Thursday, August 11, 2005

9/11 Commission Disregarded Key Report

Well, the 9/11 Commission, charged with investigating our intelligence failures leading up to 9/11, had some intelligence failures of its own. Evidently they had access to, and disregarded, a report that the Army had identified Mohammed Atta and a couple other terrorists a year before the attack, and recommended deporting them. They of course weren't deported, and the reason seems to be that there were political barriers between intelligence bodies and law enforcemnt dudes. Why didn't the commission discuss this Army report? It turns out it didn't agree with some other details they thought the commision thought it had in the bag. Mighty inconvient, facts. Maybe next time (they are reopening the commission) they will see what the facts tell them rather than seeing how the evidence fits into their own conclusions. Michelle Malkin has more:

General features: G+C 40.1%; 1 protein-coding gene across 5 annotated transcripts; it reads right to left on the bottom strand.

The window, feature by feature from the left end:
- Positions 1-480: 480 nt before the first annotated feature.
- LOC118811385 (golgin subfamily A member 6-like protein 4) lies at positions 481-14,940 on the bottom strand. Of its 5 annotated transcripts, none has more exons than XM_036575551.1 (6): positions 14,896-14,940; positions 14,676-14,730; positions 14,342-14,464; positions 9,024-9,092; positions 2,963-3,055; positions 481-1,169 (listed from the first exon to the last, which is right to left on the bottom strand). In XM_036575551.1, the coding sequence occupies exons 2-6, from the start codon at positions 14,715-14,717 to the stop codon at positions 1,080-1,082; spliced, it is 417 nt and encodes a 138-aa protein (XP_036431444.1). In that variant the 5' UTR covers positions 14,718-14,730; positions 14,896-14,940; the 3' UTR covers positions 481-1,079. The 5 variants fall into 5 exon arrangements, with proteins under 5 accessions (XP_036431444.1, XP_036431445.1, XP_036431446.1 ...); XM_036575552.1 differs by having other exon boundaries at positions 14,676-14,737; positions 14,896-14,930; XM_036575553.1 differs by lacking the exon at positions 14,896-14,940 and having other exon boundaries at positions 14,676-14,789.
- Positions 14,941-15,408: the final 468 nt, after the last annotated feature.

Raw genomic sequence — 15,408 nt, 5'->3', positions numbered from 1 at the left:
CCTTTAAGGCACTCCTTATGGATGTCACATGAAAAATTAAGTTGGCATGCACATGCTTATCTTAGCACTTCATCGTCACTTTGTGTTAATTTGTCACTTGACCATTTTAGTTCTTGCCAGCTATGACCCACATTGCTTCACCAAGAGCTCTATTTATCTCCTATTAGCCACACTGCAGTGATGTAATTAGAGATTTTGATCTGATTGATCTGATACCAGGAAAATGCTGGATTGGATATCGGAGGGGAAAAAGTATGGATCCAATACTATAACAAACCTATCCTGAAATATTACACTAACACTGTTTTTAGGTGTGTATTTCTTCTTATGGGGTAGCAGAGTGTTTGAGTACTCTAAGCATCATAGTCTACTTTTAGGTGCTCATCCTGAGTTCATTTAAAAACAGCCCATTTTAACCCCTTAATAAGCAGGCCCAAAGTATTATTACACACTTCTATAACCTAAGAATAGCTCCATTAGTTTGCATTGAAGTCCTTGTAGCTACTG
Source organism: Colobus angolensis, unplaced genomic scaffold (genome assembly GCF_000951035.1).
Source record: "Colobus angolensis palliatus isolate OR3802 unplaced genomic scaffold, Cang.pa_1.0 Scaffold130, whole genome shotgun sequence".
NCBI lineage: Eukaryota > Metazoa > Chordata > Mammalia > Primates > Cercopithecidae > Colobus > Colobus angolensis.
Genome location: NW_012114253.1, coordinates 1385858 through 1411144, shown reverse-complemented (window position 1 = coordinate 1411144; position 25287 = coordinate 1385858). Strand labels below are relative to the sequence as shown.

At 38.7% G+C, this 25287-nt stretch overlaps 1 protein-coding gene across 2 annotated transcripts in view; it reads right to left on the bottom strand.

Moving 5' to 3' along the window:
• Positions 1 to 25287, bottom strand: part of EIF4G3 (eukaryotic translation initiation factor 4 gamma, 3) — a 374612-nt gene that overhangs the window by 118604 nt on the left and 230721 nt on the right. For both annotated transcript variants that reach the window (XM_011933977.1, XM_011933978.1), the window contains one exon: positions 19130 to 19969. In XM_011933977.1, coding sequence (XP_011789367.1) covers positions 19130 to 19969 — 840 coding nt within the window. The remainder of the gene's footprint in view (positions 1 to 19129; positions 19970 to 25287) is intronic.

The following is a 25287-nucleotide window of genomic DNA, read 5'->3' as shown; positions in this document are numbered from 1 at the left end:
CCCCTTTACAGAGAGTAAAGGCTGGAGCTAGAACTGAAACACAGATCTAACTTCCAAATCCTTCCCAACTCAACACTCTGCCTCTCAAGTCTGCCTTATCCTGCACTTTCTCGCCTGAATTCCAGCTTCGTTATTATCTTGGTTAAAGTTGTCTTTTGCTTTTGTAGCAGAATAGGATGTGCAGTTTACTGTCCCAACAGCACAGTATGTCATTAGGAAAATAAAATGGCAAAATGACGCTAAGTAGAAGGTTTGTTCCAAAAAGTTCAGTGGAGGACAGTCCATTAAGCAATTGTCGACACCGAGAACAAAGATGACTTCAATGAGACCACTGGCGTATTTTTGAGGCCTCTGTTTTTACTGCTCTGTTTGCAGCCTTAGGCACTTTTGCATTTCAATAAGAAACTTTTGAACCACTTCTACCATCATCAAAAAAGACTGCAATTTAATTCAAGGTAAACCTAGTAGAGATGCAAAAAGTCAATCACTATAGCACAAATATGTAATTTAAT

The 9/11 Commission was supposed to give the America people a complete, unbiased story of the government failures that led up to the September 11 terrorist attacks. But the Commission now admits its acclaimed Final Report ignored key information provided by a U.S. Army data mining project, Able Danger, which identified Mohammed Atta and several other hijackers as potential terrorists prior to the September 11 attacks. The Able Danger team recommended that Atta and the other suspected terrorists be deported. That recommendation, however, was not shared with law enforcement officials, presumably because of the "wall" between intelligence activities and domestic law enforcement.

According to the New York Times, the 9/11 Commission officials said that Able Danger had not been included in their report because some of the information sounded inconsistent with what they thought they knew about Atta.

In other words, the Commission staffers were told about the project but ignored it because it didn't fit their pre-conceived conclusions.

See also Charles Johnson's post on the matter.


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